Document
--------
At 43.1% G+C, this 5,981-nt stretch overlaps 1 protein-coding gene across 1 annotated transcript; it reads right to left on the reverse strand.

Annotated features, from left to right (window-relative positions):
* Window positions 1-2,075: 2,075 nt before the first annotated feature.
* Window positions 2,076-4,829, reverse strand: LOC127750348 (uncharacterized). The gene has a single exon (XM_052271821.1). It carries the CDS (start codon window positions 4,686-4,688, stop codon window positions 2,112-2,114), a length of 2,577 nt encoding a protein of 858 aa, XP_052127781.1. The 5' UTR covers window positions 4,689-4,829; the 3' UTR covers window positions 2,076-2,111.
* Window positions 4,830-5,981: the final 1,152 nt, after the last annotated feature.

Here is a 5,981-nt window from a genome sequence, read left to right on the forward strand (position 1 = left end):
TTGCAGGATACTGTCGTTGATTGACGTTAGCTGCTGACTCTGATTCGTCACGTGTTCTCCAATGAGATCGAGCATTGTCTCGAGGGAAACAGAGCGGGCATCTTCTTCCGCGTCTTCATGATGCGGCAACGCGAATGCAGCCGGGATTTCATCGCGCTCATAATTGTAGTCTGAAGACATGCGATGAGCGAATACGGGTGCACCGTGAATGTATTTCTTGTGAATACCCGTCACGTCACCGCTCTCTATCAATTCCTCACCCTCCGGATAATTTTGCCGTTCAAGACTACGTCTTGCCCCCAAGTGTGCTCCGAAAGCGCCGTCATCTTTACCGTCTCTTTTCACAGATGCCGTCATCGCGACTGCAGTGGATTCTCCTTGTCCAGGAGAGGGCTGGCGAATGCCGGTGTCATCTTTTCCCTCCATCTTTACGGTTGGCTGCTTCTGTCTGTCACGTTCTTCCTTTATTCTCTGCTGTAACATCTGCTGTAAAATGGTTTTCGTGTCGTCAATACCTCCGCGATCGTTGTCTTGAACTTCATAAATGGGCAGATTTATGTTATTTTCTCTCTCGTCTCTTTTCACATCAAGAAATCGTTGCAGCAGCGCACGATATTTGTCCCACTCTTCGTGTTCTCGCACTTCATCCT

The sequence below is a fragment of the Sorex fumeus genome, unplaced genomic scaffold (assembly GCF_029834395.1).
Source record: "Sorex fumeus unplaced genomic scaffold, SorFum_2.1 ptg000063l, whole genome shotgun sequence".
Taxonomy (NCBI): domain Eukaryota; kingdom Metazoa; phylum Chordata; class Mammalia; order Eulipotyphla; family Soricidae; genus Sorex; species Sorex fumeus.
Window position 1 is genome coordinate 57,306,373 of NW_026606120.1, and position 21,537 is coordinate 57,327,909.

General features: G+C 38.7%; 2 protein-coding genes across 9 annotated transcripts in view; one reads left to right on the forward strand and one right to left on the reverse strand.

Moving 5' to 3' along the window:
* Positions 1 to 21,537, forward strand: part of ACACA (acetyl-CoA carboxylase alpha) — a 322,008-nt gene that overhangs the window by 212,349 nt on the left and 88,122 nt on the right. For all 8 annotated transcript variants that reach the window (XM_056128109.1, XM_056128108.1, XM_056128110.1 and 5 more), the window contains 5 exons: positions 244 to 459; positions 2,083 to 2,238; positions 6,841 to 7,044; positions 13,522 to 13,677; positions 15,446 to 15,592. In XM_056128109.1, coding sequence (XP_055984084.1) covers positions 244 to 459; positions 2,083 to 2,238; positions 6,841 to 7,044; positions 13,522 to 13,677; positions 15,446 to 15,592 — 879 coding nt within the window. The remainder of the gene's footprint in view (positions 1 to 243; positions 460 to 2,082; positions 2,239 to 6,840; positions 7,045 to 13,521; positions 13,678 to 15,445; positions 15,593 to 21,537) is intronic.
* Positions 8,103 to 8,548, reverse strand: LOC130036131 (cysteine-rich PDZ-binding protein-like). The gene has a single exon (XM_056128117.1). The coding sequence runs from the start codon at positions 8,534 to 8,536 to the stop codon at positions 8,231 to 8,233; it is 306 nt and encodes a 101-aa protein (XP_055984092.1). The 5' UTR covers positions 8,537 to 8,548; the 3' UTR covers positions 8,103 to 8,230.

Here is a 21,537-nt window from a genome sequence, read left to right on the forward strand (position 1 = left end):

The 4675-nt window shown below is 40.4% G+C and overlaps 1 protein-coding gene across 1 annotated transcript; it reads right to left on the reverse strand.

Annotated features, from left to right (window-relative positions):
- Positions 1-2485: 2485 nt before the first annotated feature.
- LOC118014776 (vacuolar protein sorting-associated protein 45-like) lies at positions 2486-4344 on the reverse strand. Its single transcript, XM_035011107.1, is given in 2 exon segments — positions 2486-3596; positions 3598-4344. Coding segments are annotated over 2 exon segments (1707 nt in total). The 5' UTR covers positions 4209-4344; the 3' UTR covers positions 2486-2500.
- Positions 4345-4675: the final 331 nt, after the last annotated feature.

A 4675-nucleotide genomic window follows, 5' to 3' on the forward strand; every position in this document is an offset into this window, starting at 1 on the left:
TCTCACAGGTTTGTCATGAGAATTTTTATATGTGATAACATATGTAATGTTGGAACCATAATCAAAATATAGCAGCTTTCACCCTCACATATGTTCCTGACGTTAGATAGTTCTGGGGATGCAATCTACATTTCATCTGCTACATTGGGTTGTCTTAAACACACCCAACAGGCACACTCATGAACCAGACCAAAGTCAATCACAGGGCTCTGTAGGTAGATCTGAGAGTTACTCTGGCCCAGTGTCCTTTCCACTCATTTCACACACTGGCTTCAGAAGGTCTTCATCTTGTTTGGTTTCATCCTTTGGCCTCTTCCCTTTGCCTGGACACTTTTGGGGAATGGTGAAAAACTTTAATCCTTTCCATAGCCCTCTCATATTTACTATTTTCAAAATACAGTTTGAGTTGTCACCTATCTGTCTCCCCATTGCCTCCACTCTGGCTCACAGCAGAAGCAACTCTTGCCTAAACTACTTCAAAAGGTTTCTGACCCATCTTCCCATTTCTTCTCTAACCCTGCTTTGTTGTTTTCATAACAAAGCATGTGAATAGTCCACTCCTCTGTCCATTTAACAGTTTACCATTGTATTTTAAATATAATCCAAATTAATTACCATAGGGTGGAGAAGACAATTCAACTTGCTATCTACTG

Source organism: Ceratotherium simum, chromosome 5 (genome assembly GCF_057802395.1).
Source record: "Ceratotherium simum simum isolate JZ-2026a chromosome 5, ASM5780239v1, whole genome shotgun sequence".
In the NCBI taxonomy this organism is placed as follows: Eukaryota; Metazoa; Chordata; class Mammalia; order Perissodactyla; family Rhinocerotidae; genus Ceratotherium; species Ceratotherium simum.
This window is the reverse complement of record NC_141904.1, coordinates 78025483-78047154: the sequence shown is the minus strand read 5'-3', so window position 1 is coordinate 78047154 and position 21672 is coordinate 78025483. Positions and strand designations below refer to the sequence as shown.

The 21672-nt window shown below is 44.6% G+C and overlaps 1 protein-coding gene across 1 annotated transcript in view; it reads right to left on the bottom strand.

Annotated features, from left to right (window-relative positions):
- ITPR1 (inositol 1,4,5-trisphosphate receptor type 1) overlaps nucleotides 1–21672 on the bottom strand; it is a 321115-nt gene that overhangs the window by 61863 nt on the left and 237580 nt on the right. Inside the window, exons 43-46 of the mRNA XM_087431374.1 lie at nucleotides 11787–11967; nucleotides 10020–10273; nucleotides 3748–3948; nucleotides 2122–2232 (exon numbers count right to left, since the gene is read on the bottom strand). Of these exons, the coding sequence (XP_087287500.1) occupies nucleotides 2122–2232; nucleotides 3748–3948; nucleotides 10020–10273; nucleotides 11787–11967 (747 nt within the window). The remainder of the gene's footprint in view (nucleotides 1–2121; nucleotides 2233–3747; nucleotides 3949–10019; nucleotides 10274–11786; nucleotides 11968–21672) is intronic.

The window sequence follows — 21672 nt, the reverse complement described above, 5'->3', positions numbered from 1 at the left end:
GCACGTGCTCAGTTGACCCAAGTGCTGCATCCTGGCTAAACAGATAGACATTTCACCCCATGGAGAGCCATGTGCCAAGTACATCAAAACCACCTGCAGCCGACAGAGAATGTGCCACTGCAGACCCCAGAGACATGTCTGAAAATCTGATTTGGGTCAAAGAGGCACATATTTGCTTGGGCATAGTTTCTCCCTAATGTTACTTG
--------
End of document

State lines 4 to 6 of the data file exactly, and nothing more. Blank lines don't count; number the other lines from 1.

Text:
* Window positions 2,076-4,829, reverse strand: LOC127750348 (uncharacterized). The gene has a single exon (XM_052271821.1). It carries the CDS (start codon window positions 4,686-4,688, stop codon window positions 2,112-2,114), a length of 2,577 nt encoding a protein of 858 aa, XP_052127781.1. The 5' UTR covers window positions 4,689-4,829; the 3' UTR covers window positions 2,076-2,111.
* Window positions 4,830-5,981: the final 1,152 nt, after the last annotated feature.

Here is a 5,981-nt window from a genome sequence, read left to right on the forward strand (position 1 = left end):